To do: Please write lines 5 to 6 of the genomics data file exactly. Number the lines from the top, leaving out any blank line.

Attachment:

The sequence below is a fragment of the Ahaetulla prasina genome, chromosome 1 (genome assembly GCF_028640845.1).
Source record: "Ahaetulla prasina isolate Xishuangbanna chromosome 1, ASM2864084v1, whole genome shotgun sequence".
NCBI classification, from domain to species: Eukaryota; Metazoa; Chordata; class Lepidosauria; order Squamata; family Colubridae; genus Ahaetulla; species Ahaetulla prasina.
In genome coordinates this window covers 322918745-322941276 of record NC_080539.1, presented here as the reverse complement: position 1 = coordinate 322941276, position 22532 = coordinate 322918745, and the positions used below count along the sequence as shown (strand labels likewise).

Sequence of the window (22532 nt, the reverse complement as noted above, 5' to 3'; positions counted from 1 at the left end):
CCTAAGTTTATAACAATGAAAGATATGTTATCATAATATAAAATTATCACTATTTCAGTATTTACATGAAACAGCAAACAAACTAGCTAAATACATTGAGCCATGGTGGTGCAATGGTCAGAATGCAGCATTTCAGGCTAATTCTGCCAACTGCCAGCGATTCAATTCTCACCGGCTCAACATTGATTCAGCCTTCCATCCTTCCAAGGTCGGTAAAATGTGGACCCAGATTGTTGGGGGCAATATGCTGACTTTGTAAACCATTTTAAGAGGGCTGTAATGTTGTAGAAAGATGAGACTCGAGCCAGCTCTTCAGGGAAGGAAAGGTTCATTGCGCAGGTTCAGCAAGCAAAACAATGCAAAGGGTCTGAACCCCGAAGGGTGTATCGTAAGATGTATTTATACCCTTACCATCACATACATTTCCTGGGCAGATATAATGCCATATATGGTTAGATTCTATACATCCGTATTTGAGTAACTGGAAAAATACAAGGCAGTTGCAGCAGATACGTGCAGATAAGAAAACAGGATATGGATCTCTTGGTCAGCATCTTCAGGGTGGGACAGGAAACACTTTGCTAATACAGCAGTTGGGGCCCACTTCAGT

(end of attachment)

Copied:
Sequence of the window (22532 nt, the reverse complement as noted above, 5' to 3'; positions counted from 1 at the left end):
CCTAAGTTTATAACAATGAAAGATATGTTATCATAATATAAAATTATCACTATTTCAGTATTTACATGAAACAGCAAACAAACTAGCTAAATACATTGAGCCATGGTGGTGCAATGGTCAGAATGCAGCATTTCAGGCTAATTCTGCCAACTGCCAGCGATTCAATTCTCACCGGCTCAACATTGATTCAGCCTTCCATCCTTCCAAGGTCGGTAAAATGTGGACCCAGATTGTTGGGGGCAATATGCTGACTTTGTAAACCATTTTAAGAGGGCTGTAATGTTGTAGAAAGATGAGACTCGAGCCAGCTCTTCAGGGAAGGAAAGGTTCATTGCGCAGGTTCAGCAAGCAAAACAATGCAAAGGGTCTGAACCCCGAAGGGTGTATCGTAAGATGTATTTATACCCTTACCATCACATACATTTCCTGGGCAGATATAATGCCATATATGGTTAGATTCTATACATCCGTATTTGAGTAACTGGAAAAATACAAGGCAGTTGCAGCAGATACGTGCAGATAAGAAAACAGGATATGGATCTCTTGGTCAGCATCTTCAGGGTGGGACAGGAAACACTTTGCTAATACAGCAGTTGGGGCCCACTTCAGT